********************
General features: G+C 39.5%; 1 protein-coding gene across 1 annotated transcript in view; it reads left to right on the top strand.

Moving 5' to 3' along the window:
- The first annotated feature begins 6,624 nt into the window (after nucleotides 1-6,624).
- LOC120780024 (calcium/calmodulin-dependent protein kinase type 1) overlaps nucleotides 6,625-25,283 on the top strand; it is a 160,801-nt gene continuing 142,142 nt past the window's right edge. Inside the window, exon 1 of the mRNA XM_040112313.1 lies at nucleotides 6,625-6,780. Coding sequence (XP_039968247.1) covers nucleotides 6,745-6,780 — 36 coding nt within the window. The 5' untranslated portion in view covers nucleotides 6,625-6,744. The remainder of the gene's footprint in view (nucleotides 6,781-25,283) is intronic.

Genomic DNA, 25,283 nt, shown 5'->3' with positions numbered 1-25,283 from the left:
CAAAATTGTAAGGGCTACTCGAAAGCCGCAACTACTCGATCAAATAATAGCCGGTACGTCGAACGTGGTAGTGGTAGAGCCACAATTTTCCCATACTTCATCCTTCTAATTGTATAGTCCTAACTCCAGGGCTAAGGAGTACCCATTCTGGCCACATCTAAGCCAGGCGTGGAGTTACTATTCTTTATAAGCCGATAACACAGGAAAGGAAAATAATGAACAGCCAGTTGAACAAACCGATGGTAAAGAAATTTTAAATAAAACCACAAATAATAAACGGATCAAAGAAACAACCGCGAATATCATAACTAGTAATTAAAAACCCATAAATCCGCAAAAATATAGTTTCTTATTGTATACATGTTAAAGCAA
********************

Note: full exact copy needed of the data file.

General features: G+C 39.5%; 1 protein-coding gene across 1 annotated transcript in view; it reads left to right on the top strand.

Moving 5' to 3' along the window:
- The first annotated feature begins 6,624 nt into the window (after nucleotides 1-6,624).
- LOC120780024 (calcium/calmodulin-dependent protein kinase type 1) overlaps nucleotides 6,625-25,283 on the top strand; it is a 160,801-nt gene continuing 142,142 nt past the window's right edge. Inside the window, exon 1 of the mRNA XM_040112313.1 lies at nucleotides 6,625-6,780. Coding sequence (XP_039968247.1) covers nucleotides 6,745-6,780 — 36 coding nt within the window. The 5' untranslated portion in view covers nucleotides 6,625-6,744. The remainder of the gene's footprint in view (nucleotides 6,781-25,283) is intronic.

Genomic DNA, 25,283 nt, shown 5'->3' with positions numbered 1-25,283 from the left:
CAAAATTGTAAGGGCTACTCGAAAGCCGCAACTACTCGATCAAATAATAGCCGGTACGTCGAACGTGGTAGTGGTAGAGCCACAATTTTCCCATACTTCATCCTTCTAATTGTATAGTCCTAACTCCAGGGCTAAGGAGTACCCATTCTGGCCACATCTAAGCCAGGCGTGGAGTTACTATTCTTTATAAGCCGATAACACAGGAAAGGAAAATAATGAACAGCCAGTTGAACAAACCGATGGTAAAGAAATTTTAAATAAAACCACAAATAATAAACGGATCAAAGAAACAACCGCGAATATCATAACTAGTAATTAAAAACCCATAAATCCGCAAAAATATAGTTTCTTATTGTATACATGTTAAAGCAA